PRO: I’m not constantly bombarded with political arguments.
This one speaks for itself.
CON: It’s harder to find + join groups.
When I moved to LA, I wanted to find a running club. I found the answer to this problem in the Meetup app, which allows me to find groups without really engaging on the platform. Then, if I go once, I don’t really need the app anymore because I know the meetup time and place.
When I was looking for a Makerspace community, there was of course a Facebook group, but I found a way to email the organizer so they could add me to the NoM (Nation of Makers) Slack channel, which I suppose is a form of social media, but it’s really more of a forum to ask other people who do what I do for professional advice and less about who is who.
PRO: If I ever have kids, I won’t be tempted to plaster pictures of them all over the web.
I do think this is an issue. I suppose parents have the legal right to post any pictures they want of their children, but I was looking into the ramifications of this when I discovered that pictures of pornographic children are sometimes pictures pulled and photoshopped from the web. Horrendous. So if you can’t resist sharing your little girl on her first day of first grade, it might be smart to delete your account and remove the temptation.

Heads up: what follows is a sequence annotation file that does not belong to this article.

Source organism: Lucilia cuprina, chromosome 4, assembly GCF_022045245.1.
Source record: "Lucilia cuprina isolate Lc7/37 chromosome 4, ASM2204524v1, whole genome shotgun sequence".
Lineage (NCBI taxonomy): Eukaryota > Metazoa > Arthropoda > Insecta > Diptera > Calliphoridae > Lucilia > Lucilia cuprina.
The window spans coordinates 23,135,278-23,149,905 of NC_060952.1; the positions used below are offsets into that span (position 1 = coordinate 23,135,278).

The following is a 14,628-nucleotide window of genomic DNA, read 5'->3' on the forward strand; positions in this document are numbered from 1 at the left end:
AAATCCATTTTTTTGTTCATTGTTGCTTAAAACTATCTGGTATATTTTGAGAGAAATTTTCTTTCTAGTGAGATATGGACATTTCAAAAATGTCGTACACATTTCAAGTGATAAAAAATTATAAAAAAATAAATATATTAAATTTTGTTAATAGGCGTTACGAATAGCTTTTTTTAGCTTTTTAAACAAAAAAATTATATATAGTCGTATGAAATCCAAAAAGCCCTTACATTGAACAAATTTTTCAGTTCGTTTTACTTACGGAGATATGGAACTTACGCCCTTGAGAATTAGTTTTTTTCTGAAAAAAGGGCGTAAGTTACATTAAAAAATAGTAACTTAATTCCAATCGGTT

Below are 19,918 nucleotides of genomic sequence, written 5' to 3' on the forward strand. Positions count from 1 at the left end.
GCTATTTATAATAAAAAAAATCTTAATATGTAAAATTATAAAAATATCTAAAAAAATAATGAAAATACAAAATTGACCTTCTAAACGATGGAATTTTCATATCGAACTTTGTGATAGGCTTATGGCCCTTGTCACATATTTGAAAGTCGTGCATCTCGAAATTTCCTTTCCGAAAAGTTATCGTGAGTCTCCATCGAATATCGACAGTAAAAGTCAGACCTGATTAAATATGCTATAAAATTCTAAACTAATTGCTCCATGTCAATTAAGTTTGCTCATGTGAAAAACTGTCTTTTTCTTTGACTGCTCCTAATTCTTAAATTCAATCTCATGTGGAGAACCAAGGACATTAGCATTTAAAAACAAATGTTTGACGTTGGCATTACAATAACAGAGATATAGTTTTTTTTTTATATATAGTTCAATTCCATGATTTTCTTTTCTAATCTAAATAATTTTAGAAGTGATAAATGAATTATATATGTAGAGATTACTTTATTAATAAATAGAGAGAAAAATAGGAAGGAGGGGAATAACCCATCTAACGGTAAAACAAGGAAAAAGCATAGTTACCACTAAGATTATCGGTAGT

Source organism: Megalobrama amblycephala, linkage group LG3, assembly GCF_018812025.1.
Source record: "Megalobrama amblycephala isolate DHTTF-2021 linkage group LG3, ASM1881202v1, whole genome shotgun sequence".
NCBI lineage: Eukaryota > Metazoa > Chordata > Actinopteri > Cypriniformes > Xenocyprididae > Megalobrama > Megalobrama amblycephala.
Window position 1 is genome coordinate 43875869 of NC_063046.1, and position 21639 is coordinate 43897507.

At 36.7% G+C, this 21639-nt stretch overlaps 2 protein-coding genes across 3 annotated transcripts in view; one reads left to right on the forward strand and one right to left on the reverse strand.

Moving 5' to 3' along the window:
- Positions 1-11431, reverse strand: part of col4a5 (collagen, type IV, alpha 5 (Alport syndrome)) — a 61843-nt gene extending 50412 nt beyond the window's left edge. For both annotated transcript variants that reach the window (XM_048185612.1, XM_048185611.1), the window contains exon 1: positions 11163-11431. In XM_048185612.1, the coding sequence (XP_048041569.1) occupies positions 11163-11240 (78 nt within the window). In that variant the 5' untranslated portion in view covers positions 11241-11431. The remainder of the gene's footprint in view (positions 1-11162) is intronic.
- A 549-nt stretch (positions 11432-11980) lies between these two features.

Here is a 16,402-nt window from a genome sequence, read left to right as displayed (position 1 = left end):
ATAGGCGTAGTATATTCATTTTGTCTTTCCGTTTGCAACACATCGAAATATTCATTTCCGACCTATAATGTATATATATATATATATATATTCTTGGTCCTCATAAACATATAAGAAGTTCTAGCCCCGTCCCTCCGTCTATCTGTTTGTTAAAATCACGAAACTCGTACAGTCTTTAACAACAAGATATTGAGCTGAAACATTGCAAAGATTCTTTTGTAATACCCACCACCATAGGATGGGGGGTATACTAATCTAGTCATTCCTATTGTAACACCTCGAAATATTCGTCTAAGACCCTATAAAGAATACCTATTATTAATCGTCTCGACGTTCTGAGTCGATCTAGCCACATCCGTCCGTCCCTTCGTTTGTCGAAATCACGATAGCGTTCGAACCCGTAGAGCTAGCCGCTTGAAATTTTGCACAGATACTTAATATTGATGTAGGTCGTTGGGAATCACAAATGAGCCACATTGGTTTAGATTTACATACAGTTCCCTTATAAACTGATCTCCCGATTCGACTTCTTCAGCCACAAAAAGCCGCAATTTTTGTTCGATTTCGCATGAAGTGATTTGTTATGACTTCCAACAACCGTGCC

PRO: I’m no longer emotionally affected by likes + comments.
I would love to say I was impervious to the reward rush from being called absolutely drop-dead gorgeous in my profile picture, but alas — I was not. It’s nice to not have to worry about it, since it’s not a factor in my life anymore
PRO: I’ve started blogging.
I never posted thoughts + feelings on Facebook anyways, but I would see other people write novels in their status updates. I do like to reflect and share with the world, though, so blogging has been a fun adventure! The nice thing about blogging is that someone can find it if they are interested, but I’m not obliging people I know to see what I’ve been thinking about.